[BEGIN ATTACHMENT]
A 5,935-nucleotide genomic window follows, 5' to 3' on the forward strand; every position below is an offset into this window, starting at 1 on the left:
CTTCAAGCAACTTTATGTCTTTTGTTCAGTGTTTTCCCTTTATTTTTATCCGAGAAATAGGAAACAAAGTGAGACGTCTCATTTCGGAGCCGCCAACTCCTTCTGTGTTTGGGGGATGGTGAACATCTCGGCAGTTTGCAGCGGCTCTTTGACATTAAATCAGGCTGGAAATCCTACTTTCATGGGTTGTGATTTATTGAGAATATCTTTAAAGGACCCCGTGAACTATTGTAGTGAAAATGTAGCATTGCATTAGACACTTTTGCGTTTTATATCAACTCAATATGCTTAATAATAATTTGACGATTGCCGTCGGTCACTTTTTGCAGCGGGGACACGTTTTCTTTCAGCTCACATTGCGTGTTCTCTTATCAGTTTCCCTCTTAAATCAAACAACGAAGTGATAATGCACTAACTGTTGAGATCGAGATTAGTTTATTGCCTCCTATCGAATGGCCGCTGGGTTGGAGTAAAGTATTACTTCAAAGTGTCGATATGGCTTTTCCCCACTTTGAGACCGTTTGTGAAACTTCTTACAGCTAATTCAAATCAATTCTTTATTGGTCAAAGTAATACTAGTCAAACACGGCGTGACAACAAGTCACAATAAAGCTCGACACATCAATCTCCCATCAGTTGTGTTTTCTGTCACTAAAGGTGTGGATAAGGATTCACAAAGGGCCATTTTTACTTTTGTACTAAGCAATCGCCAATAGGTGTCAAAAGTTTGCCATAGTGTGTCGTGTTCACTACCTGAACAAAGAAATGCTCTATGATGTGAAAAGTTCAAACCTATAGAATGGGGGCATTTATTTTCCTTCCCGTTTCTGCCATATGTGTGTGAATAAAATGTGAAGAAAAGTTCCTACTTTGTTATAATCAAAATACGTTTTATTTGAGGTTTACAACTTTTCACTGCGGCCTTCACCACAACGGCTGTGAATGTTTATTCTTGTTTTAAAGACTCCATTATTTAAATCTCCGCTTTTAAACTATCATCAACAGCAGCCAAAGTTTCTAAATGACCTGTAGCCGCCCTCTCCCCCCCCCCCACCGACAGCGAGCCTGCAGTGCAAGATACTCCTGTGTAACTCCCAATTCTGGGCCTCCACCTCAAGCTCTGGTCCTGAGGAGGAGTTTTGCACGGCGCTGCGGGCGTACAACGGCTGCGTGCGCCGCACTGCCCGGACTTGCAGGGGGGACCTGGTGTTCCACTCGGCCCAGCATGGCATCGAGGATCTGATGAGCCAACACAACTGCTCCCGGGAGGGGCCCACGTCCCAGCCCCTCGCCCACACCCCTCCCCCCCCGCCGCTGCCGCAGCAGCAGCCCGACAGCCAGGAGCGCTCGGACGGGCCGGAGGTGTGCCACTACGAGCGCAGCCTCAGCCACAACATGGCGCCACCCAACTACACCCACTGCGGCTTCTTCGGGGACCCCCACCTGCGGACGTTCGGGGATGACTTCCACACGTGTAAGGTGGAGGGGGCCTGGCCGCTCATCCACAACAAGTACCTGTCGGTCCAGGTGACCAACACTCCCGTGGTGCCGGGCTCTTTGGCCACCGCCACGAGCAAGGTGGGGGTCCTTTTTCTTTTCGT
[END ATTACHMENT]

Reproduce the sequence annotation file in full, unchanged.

A 5,935-nucleotide genomic window follows, 5' to 3' on the forward strand; every position below is an offset into this window, starting at 1 on the left:
CTTCAAGCAACTTTATGTCTTTTGTTCAGTGTTTTCCCTTTATTTTTATCCGAGAAATAGGAAACAAAGTGAGACGTCTCATTTCGGAGCCGCCAACTCCTTCTGTGTTTGGGGGATGGTGAACATCTCGGCAGTTTGCAGCGGCTCTTTGACATTAAATCAGGCTGGAAATCCTACTTTCATGGGTTGTGATTTATTGAGAATATCTTTAAAGGACCCCGTGAACTATTGTAGTGAAAATGTAGCATTGCATTAGACACTTTTGCGTTTTATATCAACTCAATATGCTTAATAATAATTTGACGATTGCCGTCGGTCACTTTTTGCAGCGGGGACACGTTTTCTTTCAGCTCACATTGCGTGTTCTCTTATCAGTTTCCCTCTTAAATCAAACAACGAAGTGATAATGCACTAACTGTTGAGATCGAGATTAGTTTATTGCCTCCTATCGAATGGCCGCTGGGTTGGAGTAAAGTATTACTTCAAAGTGTCGATATGGCTTTTCCCCACTTTGAGACCGTTTGTGAAACTTCTTACAGCTAATTCAAATCAATTCTTTATTGGTCAAAGTAATACTAGTCAAACACGGCGTGACAACAAGTCACAATAAAGCTCGACACATCAATCTCCCATCAGTTGTGTTTTCTGTCACTAAAGGTGTGGATAAGGATTCACAAAGGGCCATTTTTACTTTTGTACTAAGCAATCGCCAATAGGTGTCAAAAGTTTGCCATAGTGTGTCGTGTTCACTACCTGAACAAAGAAATGCTCTATGATGTGAAAAGTTCAAACCTATAGAATGGGGGCATTTATTTTCCTTCCCGTTTCTGCCATATGTGTGTGAATAAAATGTGAAGAAAAGTTCCTACTTTGTTATAATCAAAATACGTTTTATTTGAGGTTTACAACTTTTCACTGCGGCCTTCACCACAACGGCTGTGAATGTTTATTCTTGTTTTAAAGACTCCATTATTTAAATCTCCGCTTTTAAACTATCATCAACAGCAGCCAAAGTTTCTAAATGACCTGTAGCCGCCCTCTCCCCCCCCCCCACCGACAGCGAGCCTGCAGTGCAAGATACTCCTGTGTAACTCCCAATTCTGGGCCTCCACCTCAAGCTCTGGTCCTGAGGAGGAGTTTTGCACGGCGCTGCGGGCGTACAACGGCTGCGTGCGCCGCACTGCCCGGACTTGCAGGGGGGACCTGGTGTTCCACTCGGCCCAGCATGGCATCGAGGATCTGATGAGCCAACACAACTGCTCCCGGGAGGGGCCCACGTCCCAGCCCCTCGCCCACACCCCTCCCCCCCCGCCGCTGCCGCAGCAGCAGCCCGACAGCCAGGAGCGCTCGGACGGGCCGGAGGTGTGCCACTACGAGCGCAGCCTCAGCCACAACATGGCGCCACCCAACTACACCCACTGCGGCTTCTTCGGGGACCCCCACCTGCGGACGTTCGGGGATGACTTCCACACGTGTAAGGTGGAGGGGGCCTGGCCGCTCATCCACAACAAGTACCTGTCGGTCCAGGTGACCAACACTCCCGTGGTGCCGGGCTCTTTGGCCACCGCCACGAGCAAGGTGGGGGTCCTTTTTCTTTTCGT